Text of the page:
Zandvlei Trust

Rehabilitation - Hacking (removing exotic invasive vegetation).

This is a working relationship with the City of Cape Town and the Zandvlei Trust.


Since the GZENR (Greater Zandvlei Estuary Nature Reserve) was proclaimed in October 2006, we have worked in the extended area beyond the "old" Reserve boundary.
The "old" nature reserve area was called the Wildwood Bird Sanctuary from the 1970's till 2000.
The Cape Bird Club has had a long history at Zandvlei, and monthly 'hacks' were initiated for the Cape Bird Club by Alan Morris the then Chairman, in 1978. Alan grew up in Muizenberg and knew the area well. Bill Rudings took over as leader in 1985 and subsequently Gavin Lawson in 1991.
Zandvlei Trust members have regularly cleared the invasive species from the Reserve area for more than 25 years.

The 'rehabilitation' - clearing of invasive plant species takes place every 2nd Saturday afternoon of the month at14h00 for 2015.

What to wear and bring with you
Wear old clothes with long pants, boots or comfortable old shoes. Hat, garden gloves and suitable outer wear for the weather conditions. If you have garden lopers or a small bow saw bring it along with you. The instructions and training information required will be given to you, before and during the afternoon.

Contact Gavin Lawson  or  021 705 5224, for more information. Come and help us and you may learn much and see the benefit of the results of the work we do.

The idea is to remove these invasive species, to promote the biodiversity of all the living species for these habitats including insects, reptiles, amphibians, mammals, birds etc, which make up or are part of these habitats and ecosystems. The remaining natural vegetation areas within the City are under extreme pressure for development. These areas need to have linking corridors of local indigenous vegetation to remain viable for the free movement of the birds, insects, mammals, amphibians and the distribution of wind dispersed seed. The City of Cape Town has signed international treaties and has to conform to the National requirement to conserve at least 10% of it vegetation types. We know that the Fynbos Kingdom is the smallest biome, and has the largest plant species numbers per square metre, in places, on the planet. 
Is this not an important reason to help conserve these remaining areas, not only for us, but all the potential visitors to the Western Cape? In so doing promoting tourism to the Western Cape. Our group helps the City staff to try and achieve this goal.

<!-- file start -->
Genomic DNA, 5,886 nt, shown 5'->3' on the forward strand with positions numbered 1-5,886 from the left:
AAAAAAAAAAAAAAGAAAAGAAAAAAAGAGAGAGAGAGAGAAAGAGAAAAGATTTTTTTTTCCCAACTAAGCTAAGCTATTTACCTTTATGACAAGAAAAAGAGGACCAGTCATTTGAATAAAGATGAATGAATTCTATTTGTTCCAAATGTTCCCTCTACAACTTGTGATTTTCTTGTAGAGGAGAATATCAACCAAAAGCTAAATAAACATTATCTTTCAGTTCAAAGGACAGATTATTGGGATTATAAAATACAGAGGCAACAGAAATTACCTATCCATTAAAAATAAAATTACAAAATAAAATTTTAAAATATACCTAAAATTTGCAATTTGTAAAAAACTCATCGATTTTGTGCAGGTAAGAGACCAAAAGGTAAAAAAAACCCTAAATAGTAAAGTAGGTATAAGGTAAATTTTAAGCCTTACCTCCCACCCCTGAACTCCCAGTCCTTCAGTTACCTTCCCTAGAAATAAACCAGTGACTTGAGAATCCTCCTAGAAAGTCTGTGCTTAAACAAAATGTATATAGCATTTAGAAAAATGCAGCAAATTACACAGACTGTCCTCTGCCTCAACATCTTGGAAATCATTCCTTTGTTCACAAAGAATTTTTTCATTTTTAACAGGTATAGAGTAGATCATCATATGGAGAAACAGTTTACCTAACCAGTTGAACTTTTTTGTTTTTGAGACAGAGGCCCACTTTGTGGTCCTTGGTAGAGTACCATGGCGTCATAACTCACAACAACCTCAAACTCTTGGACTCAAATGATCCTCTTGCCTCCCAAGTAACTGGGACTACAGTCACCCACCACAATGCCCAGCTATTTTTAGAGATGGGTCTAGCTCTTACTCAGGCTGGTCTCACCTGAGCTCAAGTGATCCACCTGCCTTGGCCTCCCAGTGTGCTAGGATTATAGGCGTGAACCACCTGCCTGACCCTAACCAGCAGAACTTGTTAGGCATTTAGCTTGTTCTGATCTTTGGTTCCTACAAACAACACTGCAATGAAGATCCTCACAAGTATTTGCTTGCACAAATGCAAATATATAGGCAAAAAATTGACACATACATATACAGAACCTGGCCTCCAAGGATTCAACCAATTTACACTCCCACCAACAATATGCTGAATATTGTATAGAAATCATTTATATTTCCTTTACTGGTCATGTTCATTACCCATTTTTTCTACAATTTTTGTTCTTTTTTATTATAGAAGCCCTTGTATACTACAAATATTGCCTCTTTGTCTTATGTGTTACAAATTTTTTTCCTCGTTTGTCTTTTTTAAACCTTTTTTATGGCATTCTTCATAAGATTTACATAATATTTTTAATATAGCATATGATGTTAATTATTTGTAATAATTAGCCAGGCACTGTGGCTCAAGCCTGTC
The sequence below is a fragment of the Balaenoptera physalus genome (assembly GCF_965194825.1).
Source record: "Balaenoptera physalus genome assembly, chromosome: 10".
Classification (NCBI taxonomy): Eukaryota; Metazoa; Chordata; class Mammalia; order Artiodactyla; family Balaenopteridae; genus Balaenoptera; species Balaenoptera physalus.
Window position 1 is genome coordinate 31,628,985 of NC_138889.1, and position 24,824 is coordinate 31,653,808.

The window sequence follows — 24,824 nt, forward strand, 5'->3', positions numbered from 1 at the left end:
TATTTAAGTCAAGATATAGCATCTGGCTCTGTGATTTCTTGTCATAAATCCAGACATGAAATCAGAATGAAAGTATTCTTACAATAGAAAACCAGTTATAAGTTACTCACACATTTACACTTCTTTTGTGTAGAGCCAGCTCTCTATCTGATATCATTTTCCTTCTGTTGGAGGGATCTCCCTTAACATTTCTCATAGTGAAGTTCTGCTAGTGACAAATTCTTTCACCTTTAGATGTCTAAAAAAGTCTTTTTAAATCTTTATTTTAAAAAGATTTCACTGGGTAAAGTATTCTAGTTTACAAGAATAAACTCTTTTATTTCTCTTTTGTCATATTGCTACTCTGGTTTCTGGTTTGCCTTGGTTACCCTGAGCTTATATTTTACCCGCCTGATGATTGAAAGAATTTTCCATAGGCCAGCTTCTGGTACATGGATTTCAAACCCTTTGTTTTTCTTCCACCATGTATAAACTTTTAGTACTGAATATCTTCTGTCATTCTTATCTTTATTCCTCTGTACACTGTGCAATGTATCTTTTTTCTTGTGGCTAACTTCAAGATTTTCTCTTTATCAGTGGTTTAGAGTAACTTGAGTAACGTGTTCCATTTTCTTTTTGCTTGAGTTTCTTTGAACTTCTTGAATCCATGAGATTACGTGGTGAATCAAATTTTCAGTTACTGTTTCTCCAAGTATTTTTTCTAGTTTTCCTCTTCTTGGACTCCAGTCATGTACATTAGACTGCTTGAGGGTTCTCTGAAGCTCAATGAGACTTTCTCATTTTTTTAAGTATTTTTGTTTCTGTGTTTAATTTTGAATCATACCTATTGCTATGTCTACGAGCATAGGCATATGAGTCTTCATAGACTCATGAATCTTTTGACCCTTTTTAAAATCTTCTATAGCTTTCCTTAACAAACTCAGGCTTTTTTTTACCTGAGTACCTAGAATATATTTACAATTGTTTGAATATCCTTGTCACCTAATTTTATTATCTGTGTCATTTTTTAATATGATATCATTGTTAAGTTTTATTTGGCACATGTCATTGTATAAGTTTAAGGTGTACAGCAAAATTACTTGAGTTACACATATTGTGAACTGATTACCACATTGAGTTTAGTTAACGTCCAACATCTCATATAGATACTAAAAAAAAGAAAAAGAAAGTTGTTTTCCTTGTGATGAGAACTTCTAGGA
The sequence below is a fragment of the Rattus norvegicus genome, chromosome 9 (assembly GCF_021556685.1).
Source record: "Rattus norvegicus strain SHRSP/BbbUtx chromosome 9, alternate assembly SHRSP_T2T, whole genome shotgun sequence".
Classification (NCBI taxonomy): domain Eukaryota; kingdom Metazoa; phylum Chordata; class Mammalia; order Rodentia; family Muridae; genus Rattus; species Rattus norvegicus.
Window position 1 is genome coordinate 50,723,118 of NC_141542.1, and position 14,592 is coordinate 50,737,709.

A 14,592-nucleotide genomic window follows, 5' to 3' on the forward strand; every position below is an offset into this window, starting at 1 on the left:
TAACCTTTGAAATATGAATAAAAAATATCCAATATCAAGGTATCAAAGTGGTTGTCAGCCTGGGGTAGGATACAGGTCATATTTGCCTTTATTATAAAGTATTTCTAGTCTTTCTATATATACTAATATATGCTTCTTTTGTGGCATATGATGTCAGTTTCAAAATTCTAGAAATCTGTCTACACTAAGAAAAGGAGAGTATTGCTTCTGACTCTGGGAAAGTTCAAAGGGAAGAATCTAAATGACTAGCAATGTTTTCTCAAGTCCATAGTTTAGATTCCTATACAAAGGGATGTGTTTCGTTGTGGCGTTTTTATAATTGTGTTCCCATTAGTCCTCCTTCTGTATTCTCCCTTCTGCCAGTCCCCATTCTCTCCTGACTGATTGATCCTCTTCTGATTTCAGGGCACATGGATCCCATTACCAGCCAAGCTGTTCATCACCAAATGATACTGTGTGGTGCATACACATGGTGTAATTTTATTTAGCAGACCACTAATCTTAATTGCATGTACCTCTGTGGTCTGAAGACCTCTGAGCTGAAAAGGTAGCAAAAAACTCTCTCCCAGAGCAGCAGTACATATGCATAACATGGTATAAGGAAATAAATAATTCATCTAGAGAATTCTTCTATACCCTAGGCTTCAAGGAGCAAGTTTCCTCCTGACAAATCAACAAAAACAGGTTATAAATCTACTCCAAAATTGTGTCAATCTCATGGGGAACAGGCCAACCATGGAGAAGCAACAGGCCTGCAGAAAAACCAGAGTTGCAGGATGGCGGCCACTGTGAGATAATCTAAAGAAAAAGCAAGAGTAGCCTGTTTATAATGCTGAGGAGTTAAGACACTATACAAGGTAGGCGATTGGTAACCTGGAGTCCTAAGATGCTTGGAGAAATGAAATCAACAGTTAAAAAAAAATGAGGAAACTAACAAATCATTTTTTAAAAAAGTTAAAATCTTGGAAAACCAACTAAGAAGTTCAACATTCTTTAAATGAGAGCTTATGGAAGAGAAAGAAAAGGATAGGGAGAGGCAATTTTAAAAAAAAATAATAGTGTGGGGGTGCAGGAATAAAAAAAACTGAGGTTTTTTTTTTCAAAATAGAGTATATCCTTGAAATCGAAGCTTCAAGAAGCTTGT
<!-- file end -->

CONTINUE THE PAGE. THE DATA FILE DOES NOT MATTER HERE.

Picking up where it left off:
The invasive vegetation often dominates areas where it grows, and tends to suppress the indigenous plants. These exotic plants grow very quickly, removing large amounts of water from the soil and they also create a shade covering canopy in the process. This prevents the sunlight reaching the ground, where the low growing ground covers, bulbs and seedlings struggle to grow in the shade. The exotic plants can and some do alter the soil characteristic by adding nitrogen to it. The fynbos vegetation usually grows in nitrogen poor soils. Another reason these invasive plants tend to dominate, is that their host insects and parasites are not present.

The main species we remove are Port Jackson, Rooikrans, Long leaf Acacia, Manatoka, Brazilian Pepper, Lantana, Cestrum, Pampas, Australian Myrtle (on the mountain), Spanish Broom, Pattersons Curse, Wild Mustard, Prickly Pear and others. A number of these species are garden escapees into the Reserve areas. We work an area to remove the large trees and shrubs to open up an area. Then at a later stage we have to revisit or follow-up in the same area, to remove the new seedlings, which were part of the seed bank deposited by the trees. Many invasive seeds are also bird dispersed.


Read the content.

Produced by
the City of Cape Town in collaboration with the Sand River Catchment Forum.


See the latest target species along the Peninsula.


City of Cape Town
invasive species; a threat to our heritage.


See this article published in the Constantia Bulletin 28 May 2015 about Madeira Vine taking over and who to notify.



August 2016.

Katrien and Brigitte clearing Cape Honey Suckle creeper a garden escapee which has become
invasive in the Reserve.

See more .....    updated 14/08/2016.


July 2016.

A magnificent Milkwood tree on the site we are working. Almost a classical bonzai display.

 See what we did.....  


June 2016.

Robin and Bary clearing the drainage swale besides the Old Boyes Drive. This is part of the
Zandvlei Nature Reserve.

See what we did..... 


May 2016.

We are back at the Old Boyes Drive site. The sisal plants have multiplied
in our absence.

See what we did.....


April 2016.

Anastasia and Candice, volunteers working on Brazillian Pepper tree stumps.

See what we did.....


March 2016.

Barry with a stem of a lantana creeper he has pulled out of the swale area alongside the railway line.

See what we did .....


February 2016.

A rain shower moving in behind us while on our way to the area we are working.

See what we did ....  


January 2016.


Robin, Sue, Bert and Barry exploring a section of the Reserve.

See what we did. 



2015. 2014. 2013. 2012. 2011. 2010. 2009. 2008. 2007.

Contact Gavin Lawson  on  021 705 5224.


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